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My Path to Citizenship

With a broken heart but a suitcase full of dreams and opportunities, I decided to immigrate to the United States in 2016.

The thought of leaving Cuba and starting a new life in a new country without the love and support of my parents and sister was, without a doubt, a painful obstacle. Still, the idea of a better future for me and my family continues to be my motivation.

Adaptation to a new life in the United States was difficult—hours without sleep, uncontrollable tears, no friends, a new language to learn, new foods, a different legal system—a common experience for those who immigrate and leave everything behind.

After arriving in Oregon, I remember coming to Ecumenical Ministries of Oregon’s SOAR Immigration Legal Services (SOAR Legal) to seek help with my legal paperwork. At SOAR Legal, I found support in obtaining my work permit and residency. They also connected me to Immigrant & Refugee Community Organization (IRCO), where I learned how to seek employment in the United States.

In 2018, God gave me the happiness and joy of being a mother. At the time, I was also studying English at Portland Community College while  working as a tax preparer.

Not long after, I was blessed again when I was hired at SOAR Legal as a Legal Assistant. A year later, I was promoted to Asylum Specialist, and this year I was promoted to Cuban Project Coordinator. I have completed various immigration legal trainings and recently became a Department of Justice Accredited Representative, allowing me to practice immigration law.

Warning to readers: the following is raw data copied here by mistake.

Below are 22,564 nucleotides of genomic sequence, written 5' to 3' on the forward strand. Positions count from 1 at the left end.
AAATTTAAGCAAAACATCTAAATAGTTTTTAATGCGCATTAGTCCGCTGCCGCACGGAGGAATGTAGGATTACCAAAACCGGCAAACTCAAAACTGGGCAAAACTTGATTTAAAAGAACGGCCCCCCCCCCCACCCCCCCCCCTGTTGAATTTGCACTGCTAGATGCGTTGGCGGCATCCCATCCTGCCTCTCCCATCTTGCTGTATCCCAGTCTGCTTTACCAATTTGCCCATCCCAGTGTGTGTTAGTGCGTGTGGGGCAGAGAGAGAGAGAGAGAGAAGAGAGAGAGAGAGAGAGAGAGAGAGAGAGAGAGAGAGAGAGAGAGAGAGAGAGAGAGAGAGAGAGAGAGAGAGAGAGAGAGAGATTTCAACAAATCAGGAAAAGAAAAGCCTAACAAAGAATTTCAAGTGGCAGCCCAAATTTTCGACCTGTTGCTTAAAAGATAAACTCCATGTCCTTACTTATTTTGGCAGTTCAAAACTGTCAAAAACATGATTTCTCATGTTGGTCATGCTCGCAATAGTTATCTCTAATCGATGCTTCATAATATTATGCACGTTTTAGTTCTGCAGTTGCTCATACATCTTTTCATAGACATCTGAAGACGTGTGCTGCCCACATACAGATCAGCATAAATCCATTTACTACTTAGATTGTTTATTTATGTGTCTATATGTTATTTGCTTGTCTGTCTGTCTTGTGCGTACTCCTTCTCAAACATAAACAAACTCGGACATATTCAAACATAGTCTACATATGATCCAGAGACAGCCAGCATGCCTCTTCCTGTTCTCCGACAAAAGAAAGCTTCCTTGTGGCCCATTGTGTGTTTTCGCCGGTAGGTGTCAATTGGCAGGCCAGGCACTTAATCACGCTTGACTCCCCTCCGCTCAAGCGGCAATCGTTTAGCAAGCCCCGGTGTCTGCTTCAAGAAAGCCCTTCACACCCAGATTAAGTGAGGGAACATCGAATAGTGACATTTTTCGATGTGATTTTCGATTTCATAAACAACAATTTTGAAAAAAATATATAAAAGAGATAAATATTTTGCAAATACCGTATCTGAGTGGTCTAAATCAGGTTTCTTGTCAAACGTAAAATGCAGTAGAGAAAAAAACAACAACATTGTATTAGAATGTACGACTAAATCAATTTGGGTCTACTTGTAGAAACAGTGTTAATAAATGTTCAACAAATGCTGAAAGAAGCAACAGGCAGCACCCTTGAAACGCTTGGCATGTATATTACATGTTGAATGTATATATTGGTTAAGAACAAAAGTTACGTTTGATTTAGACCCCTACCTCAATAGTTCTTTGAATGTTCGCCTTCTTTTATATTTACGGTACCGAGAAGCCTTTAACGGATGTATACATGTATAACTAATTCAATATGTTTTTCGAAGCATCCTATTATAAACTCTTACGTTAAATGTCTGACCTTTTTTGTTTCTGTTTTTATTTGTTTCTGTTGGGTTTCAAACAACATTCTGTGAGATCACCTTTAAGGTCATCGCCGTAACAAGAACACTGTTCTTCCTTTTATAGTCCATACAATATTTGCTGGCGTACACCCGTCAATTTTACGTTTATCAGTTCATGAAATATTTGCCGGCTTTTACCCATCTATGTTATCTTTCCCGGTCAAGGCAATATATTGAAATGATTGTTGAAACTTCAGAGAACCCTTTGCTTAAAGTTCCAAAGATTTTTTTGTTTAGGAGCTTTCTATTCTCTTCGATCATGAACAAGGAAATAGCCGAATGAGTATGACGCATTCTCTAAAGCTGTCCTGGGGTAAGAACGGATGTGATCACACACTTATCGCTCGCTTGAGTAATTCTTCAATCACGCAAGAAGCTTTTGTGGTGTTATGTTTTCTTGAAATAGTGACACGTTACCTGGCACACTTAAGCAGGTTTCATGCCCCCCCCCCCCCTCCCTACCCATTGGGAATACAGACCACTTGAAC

Assisting people from the immigrant community at SOAR Legal is satisfying work. Meeting with clients who are desperately seeking help reminds me of my first days in this country. I always try to help them with compassion and empathy, because I know firsthand what they are experiencing.

citizenship ceremonyAt the beginning of 2023, I faced a new challenge: to become a U.S. citizen. I was very nervous about taking this step. To qualify for U.S. citizenship, immigrants must meet legal criteria; be able to read, write and speak English; and pass an American civics and history test with 100 possible questions.

Once again, I turned to the SOAR Legal team for assistance, who helped me apply for naturalization and provided me with resources to study for the citizenship test. (Learn more about SOAR Legal’s New Americans Initiative in the box on the right.)

On my interview day, it was nerve-racking to know that my future would be defined during a mere seven-minute interview. But the interview went well, I passed the test and fulfilled my dream of becoming an American citizen.

Since leaving Cuba, I have had the freedom to travel to other countries. During these trips, I watch the happiness and joy in my little one’s eyes in seeing incredible things! In moments like this, I realize that even though immigrating was hard, it was the best decision I ever made.

Elena Ricardo Gomar is a DOJ Accredited Representative and Cuban Project Coordinator for EMO’s SOAR Immigration Legal Services.


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